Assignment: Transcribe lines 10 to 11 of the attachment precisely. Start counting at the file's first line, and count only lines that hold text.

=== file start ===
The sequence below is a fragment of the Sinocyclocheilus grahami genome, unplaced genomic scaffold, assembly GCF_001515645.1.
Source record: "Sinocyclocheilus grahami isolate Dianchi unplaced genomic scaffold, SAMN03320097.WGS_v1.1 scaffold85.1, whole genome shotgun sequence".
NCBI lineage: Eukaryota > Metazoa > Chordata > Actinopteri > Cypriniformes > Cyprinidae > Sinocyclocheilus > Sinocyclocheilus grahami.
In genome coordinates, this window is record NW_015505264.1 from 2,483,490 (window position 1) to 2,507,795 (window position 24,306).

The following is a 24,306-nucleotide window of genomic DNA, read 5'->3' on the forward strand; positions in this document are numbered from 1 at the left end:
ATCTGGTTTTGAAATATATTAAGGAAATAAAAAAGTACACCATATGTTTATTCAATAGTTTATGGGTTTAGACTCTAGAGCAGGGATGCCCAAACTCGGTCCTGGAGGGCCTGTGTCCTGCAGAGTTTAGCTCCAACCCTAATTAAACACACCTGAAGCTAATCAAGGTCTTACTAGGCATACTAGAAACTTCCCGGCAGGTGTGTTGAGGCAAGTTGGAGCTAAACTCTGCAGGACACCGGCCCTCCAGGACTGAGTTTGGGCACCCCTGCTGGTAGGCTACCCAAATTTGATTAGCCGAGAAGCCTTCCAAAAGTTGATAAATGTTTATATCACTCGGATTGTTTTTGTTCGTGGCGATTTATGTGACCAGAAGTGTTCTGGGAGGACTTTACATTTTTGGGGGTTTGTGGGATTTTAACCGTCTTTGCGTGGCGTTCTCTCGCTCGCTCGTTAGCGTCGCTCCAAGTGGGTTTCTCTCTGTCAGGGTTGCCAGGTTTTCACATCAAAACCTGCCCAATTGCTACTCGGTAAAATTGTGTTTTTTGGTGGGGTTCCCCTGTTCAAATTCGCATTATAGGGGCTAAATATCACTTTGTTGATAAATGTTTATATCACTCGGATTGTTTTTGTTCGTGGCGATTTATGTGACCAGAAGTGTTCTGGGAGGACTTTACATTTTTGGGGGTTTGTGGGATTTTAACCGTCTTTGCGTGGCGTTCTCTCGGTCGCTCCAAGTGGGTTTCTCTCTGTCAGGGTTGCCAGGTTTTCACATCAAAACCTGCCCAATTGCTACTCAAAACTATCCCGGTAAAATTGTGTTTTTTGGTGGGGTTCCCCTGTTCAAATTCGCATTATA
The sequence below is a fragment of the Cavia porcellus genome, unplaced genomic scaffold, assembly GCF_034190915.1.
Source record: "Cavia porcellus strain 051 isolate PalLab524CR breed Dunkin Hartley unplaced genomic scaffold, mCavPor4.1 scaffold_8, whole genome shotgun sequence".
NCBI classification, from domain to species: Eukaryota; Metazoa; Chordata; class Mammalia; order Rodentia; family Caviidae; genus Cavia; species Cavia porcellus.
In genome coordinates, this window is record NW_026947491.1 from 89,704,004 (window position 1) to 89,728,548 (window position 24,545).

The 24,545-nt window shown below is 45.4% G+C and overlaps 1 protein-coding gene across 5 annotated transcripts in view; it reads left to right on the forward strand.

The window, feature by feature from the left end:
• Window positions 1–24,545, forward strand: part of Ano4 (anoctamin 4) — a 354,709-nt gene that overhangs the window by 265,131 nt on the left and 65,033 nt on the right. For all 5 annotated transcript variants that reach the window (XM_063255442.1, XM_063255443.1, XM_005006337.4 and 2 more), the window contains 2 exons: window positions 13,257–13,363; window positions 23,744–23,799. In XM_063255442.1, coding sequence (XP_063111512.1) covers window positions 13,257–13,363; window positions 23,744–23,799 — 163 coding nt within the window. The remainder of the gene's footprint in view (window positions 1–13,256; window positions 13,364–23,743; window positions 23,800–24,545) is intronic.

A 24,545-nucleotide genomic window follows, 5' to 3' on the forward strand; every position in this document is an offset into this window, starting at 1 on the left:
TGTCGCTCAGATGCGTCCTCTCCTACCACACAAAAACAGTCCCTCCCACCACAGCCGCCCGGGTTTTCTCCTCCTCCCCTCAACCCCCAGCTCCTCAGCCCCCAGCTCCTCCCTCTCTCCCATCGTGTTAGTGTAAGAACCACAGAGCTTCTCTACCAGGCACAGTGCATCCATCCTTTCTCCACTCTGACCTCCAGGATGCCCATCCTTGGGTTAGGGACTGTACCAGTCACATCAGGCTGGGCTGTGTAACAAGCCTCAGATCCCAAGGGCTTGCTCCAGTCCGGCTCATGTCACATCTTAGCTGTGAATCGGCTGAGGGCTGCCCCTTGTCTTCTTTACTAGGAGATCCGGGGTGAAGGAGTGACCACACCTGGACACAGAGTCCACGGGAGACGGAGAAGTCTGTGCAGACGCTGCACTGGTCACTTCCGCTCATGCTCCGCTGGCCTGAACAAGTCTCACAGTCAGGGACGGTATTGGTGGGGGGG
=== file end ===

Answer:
In genome coordinates, this window is record NW_026947491.1 from 89,704,004 (window position 1) to 89,728,548 (window position 24,545).

The 24,545-nt window shown below is 45.4% G+C and overlaps 1 protein-coding gene across 5 annotated transcripts in view; it reads left to right on the forward strand.